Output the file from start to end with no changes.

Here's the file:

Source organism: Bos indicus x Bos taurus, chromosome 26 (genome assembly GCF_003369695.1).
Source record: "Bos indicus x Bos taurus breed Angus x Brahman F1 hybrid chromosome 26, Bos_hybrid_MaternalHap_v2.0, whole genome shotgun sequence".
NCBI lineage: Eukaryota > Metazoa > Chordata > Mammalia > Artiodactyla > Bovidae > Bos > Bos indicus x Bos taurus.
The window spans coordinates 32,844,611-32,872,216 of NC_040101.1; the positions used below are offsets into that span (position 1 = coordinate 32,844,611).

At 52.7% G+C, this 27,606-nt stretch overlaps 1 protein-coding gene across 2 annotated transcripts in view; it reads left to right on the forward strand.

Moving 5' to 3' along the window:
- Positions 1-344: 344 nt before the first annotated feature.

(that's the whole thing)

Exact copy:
Source organism: Bos indicus x Bos taurus, chromosome 26 (genome assembly GCF_003369695.1).
Source record: "Bos indicus x Bos taurus breed Angus x Brahman F1 hybrid chromosome 26, Bos_hybrid_MaternalHap_v2.0, whole genome shotgun sequence".
NCBI lineage: Eukaryota > Metazoa > Chordata > Mammalia > Artiodactyla > Bovidae > Bos > Bos indicus x Bos taurus.
The window spans coordinates 32,844,611-32,872,216 of NC_040101.1; the positions used below are offsets into that span (position 1 = coordinate 32,844,611).

At 52.7% G+C, this 27,606-nt stretch overlaps 1 protein-coding gene across 2 annotated transcripts in view; it reads left to right on the forward strand.

Moving 5' to 3' along the window:
- Positions 1-344: 344 nt before the first annotated feature.